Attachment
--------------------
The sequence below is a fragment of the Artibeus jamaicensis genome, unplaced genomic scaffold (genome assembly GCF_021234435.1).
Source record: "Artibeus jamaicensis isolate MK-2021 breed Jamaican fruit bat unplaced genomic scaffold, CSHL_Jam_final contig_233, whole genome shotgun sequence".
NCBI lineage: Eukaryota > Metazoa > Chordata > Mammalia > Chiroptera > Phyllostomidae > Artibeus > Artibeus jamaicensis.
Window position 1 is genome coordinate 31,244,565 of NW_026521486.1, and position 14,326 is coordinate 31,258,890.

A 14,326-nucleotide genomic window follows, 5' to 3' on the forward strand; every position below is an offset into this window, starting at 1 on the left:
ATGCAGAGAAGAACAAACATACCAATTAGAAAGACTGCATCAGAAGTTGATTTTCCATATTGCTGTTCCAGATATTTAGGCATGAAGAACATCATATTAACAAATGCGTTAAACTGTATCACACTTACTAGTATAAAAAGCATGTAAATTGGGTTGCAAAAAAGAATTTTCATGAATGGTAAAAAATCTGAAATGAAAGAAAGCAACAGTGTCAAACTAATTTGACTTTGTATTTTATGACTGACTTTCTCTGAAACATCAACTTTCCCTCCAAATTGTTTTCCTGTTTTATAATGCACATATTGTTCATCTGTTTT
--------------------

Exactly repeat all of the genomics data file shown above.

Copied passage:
The sequence below is a fragment of the Artibeus jamaicensis genome, unplaced genomic scaffold (genome assembly GCF_021234435.1).
Source record: "Artibeus jamaicensis isolate MK-2021 breed Jamaican fruit bat unplaced genomic scaffold, CSHL_Jam_final contig_233, whole genome shotgun sequence".
NCBI lineage: Eukaryota > Metazoa > Chordata > Mammalia > Chiroptera > Phyllostomidae > Artibeus > Artibeus jamaicensis.
Window position 1 is genome coordinate 31,244,565 of NW_026521486.1, and position 14,326 is coordinate 31,258,890.

A 14,326-nucleotide genomic window follows, 5' to 3' on the forward strand; every position below is an offset into this window, starting at 1 on the left:
ATGCAGAGAAGAACAAACATACCAATTAGAAAGACTGCATCAGAAGTTGATTTTCCATATTGCTGTTCCAGATATTTAGGCATGAAGAACATCATATTAACAAATGCGTTAAACTGTATCACACTTACTAGTATAAAAAGCATGTAAATTGGGTTGCAAAAAAGAATTTTCATGAATGGTAAAAAATCTGAAATGAAAGAAAGCAACAGTGTCAAACTAATTTGACTTTGTATTTTATGACTGACTTTCTCTGAAACATCAACTTTCCCTCCAAATTGTTTTCCTGTTTTATAATGCACATATTGTTCATCTGTTTT